Matan Yariv observed, “Here people are so polite.”

The cafeteria hummed with the students’ conversations. Most were about the app, but teens found time to discuss some of their respective countries’ similarities and differences, everything from their academics and school cultures to how they engage with peers. 

In addition to going to school with their U.S. counterparts, the Israelis visited attractions in Newark, like Branch Brook Park and the Ironbound neighborhood, as well as some sites of New York City, including Times Square, Rockefeller Center, and Bryant Park. They also attended a New Jersey Devils game, a Broadway show, and the “Hansel and Gretel” holiday series at the Metropolitan Opera. And as it was Chanukah, each night the whole group — Catholics and Jews together — lit a chanukiah.

The Israelis, who visited between Dec. 10 and 18, stayed at the homes of the St. Benedict’s students. The six Newark students will travel to Israel in March, the second part of the program, which is free for the participants.

The collaboration with St. Benedict’s occurred largely through happenstance. Originally, the exchange was to take place with the Ramaz School, a modern Orthodox yeshiva in Manhattan. When Ramaz backed out, Neuman contacted Father Edwin Leahy, principal of St. Benedict’s. Neuman knew Leahy since accompanying a youth soccer team from Maccabi Haifa to a 2013 international match sponsored by St. Benedict’s. “One thing no one can take away from you is who you’ve met and where you’ve been,” Leahy told NJJN.

When Neuman asked Leahy if his school would take Ramaz’s place, the priest jumped at the opportunity for his diverse student body. “Especially for some of our kids with a limited worldview because of poverty or race, to expose them to as many different things as we can is beneficial for them,” he said, describing the student population as ranging from wealthy to poor to “miserable.”   

Leahy said that part of the appeal of working with an Israeli school is that “it’s a partnership you might not expect.” In preparation, his students learned about Judaism and Chanukah, and the ways that Christianity is built on Judaism, as well as “the enormous influence” the Jewish community has had in shaping the history of Newark.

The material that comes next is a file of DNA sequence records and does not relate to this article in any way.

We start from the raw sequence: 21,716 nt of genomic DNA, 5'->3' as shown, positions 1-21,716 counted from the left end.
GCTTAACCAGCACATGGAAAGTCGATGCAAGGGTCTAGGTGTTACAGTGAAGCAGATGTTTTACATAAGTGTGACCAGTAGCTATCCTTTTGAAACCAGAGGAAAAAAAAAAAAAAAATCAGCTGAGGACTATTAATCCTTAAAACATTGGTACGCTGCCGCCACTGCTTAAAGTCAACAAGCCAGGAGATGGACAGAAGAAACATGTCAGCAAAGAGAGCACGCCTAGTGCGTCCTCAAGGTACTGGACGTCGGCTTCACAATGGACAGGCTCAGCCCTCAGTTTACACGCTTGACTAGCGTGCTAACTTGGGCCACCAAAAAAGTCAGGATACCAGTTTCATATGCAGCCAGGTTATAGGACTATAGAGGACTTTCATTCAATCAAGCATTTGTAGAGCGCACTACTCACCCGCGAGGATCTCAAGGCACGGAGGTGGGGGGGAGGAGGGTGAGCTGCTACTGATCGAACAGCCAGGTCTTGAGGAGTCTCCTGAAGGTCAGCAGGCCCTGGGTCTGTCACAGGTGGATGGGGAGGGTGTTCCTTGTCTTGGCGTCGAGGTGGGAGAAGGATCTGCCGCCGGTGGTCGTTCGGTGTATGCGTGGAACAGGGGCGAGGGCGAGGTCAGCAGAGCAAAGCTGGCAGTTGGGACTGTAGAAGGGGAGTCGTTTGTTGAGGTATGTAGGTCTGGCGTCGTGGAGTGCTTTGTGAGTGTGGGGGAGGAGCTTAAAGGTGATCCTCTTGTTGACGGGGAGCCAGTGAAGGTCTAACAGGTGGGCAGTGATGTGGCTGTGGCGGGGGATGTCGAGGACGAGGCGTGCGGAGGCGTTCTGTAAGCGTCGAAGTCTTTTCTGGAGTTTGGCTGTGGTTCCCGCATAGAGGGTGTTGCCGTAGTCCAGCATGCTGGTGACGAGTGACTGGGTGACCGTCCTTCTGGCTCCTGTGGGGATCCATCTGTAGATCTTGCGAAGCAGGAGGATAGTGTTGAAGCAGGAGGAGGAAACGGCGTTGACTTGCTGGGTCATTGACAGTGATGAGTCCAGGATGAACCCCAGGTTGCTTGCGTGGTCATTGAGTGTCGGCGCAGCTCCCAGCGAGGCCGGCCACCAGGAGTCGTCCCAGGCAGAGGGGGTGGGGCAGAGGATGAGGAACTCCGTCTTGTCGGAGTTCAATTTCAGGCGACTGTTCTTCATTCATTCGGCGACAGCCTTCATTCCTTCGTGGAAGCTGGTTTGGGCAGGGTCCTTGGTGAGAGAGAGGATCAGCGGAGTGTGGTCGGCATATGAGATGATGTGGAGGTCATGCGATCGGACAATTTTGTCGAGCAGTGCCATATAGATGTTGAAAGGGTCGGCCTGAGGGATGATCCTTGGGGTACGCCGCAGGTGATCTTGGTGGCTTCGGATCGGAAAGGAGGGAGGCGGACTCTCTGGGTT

Leahy also saw it as a chance for his students to learn about the Middle East and how Israel came to be. “Christian Europe annihilated Jews. Nobody thinks about that,” he said. And of course, he loves the idea of getting young people from different countries together, “so when you read something in the paper, it’s not theory — they know someone there.” Last spring Leahy visited the school in Hadera and the shidduch was official.

Said Strahl, “I really want them to understand that it’s really not important if they are Jews, Christians, Muslims. They have to live together, to work together, to think together,” she said. “We talked to them a lot before [the trip] that it doesn’t matter who you are; it matters what you are going to do together with your life and how you are going to work together.” 

Most of the students were visiting the United States for the first time, and she acknowledged that they were apprehensive about the trip “because of the language and because of the culture.” But it didn’t last. After the first night, Strahl said, “They came in here and they say, ‘Wow. The children are amazing, the families are amazing, the school is amazing.’ 

“They couldn’t wait to be together and work together.”